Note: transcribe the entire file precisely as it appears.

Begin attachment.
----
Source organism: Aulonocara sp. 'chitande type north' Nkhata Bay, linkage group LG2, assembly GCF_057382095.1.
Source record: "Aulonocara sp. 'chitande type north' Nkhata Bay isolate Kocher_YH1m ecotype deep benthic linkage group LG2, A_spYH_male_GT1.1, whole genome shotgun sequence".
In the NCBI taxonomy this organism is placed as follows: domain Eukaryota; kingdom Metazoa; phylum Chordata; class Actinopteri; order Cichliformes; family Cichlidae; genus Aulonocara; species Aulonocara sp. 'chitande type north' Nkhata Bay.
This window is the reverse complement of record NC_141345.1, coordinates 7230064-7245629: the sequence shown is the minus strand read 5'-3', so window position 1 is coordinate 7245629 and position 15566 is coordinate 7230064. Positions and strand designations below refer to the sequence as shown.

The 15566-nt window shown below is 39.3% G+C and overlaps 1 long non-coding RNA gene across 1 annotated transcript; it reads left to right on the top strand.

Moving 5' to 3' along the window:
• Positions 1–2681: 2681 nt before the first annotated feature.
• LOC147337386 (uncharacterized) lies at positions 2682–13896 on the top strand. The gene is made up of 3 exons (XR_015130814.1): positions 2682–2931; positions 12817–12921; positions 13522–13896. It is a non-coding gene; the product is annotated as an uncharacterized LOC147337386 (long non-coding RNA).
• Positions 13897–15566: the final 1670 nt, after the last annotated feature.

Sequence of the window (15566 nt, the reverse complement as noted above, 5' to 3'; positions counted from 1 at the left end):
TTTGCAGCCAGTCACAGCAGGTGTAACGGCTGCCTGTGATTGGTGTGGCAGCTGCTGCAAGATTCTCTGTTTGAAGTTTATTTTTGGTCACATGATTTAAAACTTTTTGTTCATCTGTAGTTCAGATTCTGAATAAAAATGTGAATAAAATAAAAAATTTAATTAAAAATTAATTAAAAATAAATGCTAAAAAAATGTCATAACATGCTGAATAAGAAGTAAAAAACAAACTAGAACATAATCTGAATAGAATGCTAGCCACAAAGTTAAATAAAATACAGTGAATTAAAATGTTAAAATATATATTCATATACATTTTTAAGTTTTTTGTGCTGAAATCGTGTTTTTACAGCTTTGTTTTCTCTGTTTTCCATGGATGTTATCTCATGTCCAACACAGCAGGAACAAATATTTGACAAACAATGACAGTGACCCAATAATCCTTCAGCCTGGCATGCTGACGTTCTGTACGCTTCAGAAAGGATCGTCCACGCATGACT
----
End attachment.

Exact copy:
Source organism: Aulonocara sp. 'chitande type north' Nkhata Bay, linkage group LG2, assembly GCF_057382095.1.
Source record: "Aulonocara sp. 'chitande type north' Nkhata Bay isolate Kocher_YH1m ecotype deep benthic linkage group LG2, A_spYH_male_GT1.1, whole genome shotgun sequence".
In the NCBI taxonomy this organism is placed as follows: domain Eukaryota; kingdom Metazoa; phylum Chordata; class Actinopteri; order Cichliformes; family Cichlidae; genus Aulonocara; species Aulonocara sp. 'chitande type north' Nkhata Bay.
This window is the reverse complement of record NC_141345.1, coordinates 7230064-7245629: the sequence shown is the minus strand read 5'-3', so window position 1 is coordinate 7245629 and position 15566 is coordinate 7230064. Positions and strand designations below refer to the sequence as shown.

The 15566-nt window shown below is 39.3% G+C and overlaps 1 long non-coding RNA gene across 1 annotated transcript; it reads left to right on the top strand.

Moving 5' to 3' along the window:
• Positions 1–2681: 2681 nt before the first annotated feature.
• LOC147337386 (uncharacterized) lies at positions 2682–13896 on the top strand. The gene is made up of 3 exons (XR_015130814.1): positions 2682–2931; positions 12817–12921; positions 13522–13896. It is a non-coding gene; the product is annotated as an uncharacterized LOC147337386 (long non-coding RNA).
• Positions 13897–15566: the final 1670 nt, after the last annotated feature.

Sequence of the window (15566 nt, the reverse complement as noted above, 5' to 3'; positions counted from 1 at the left end):
TTTGCAGCCAGTCACAGCAGGTGTAACGGCTGCCTGTGATTGGTGTGGCAGCTGCTGCAAGATTCTCTGTTTGAAGTTTATTTTTGGTCACATGATTTAAAACTTTTTGTTCATCTGTAGTTCAGATTCTGAATAAAAATGTGAATAAAATAAAAAATTTAATTAAAAATTAATTAAAAATAAATGCTAAAAAAATGTCATAACATGCTGAATAAGAAGTAAAAAACAAACTAGAACATAATCTGAATAGAATGCTAGCCACAAAGTTAAATAAAATACAGTGAATTAAAATGTTAAAATATATATTCATATACATTTTTAAGTTTTTTGTGCTGAAATCGTGTTTTTACAGCTTTGTTTTCTCTGTTTTCCATGGATGTTATCTCATGTCCAACACAGCAGGAACAAATATTTGACAAACAATGACAGTGACCCAATAATCCTTCAGCCTGGCATGCTGACGTTCTGTACGCTTCAGAAAGGATCGTCCACGCATGACT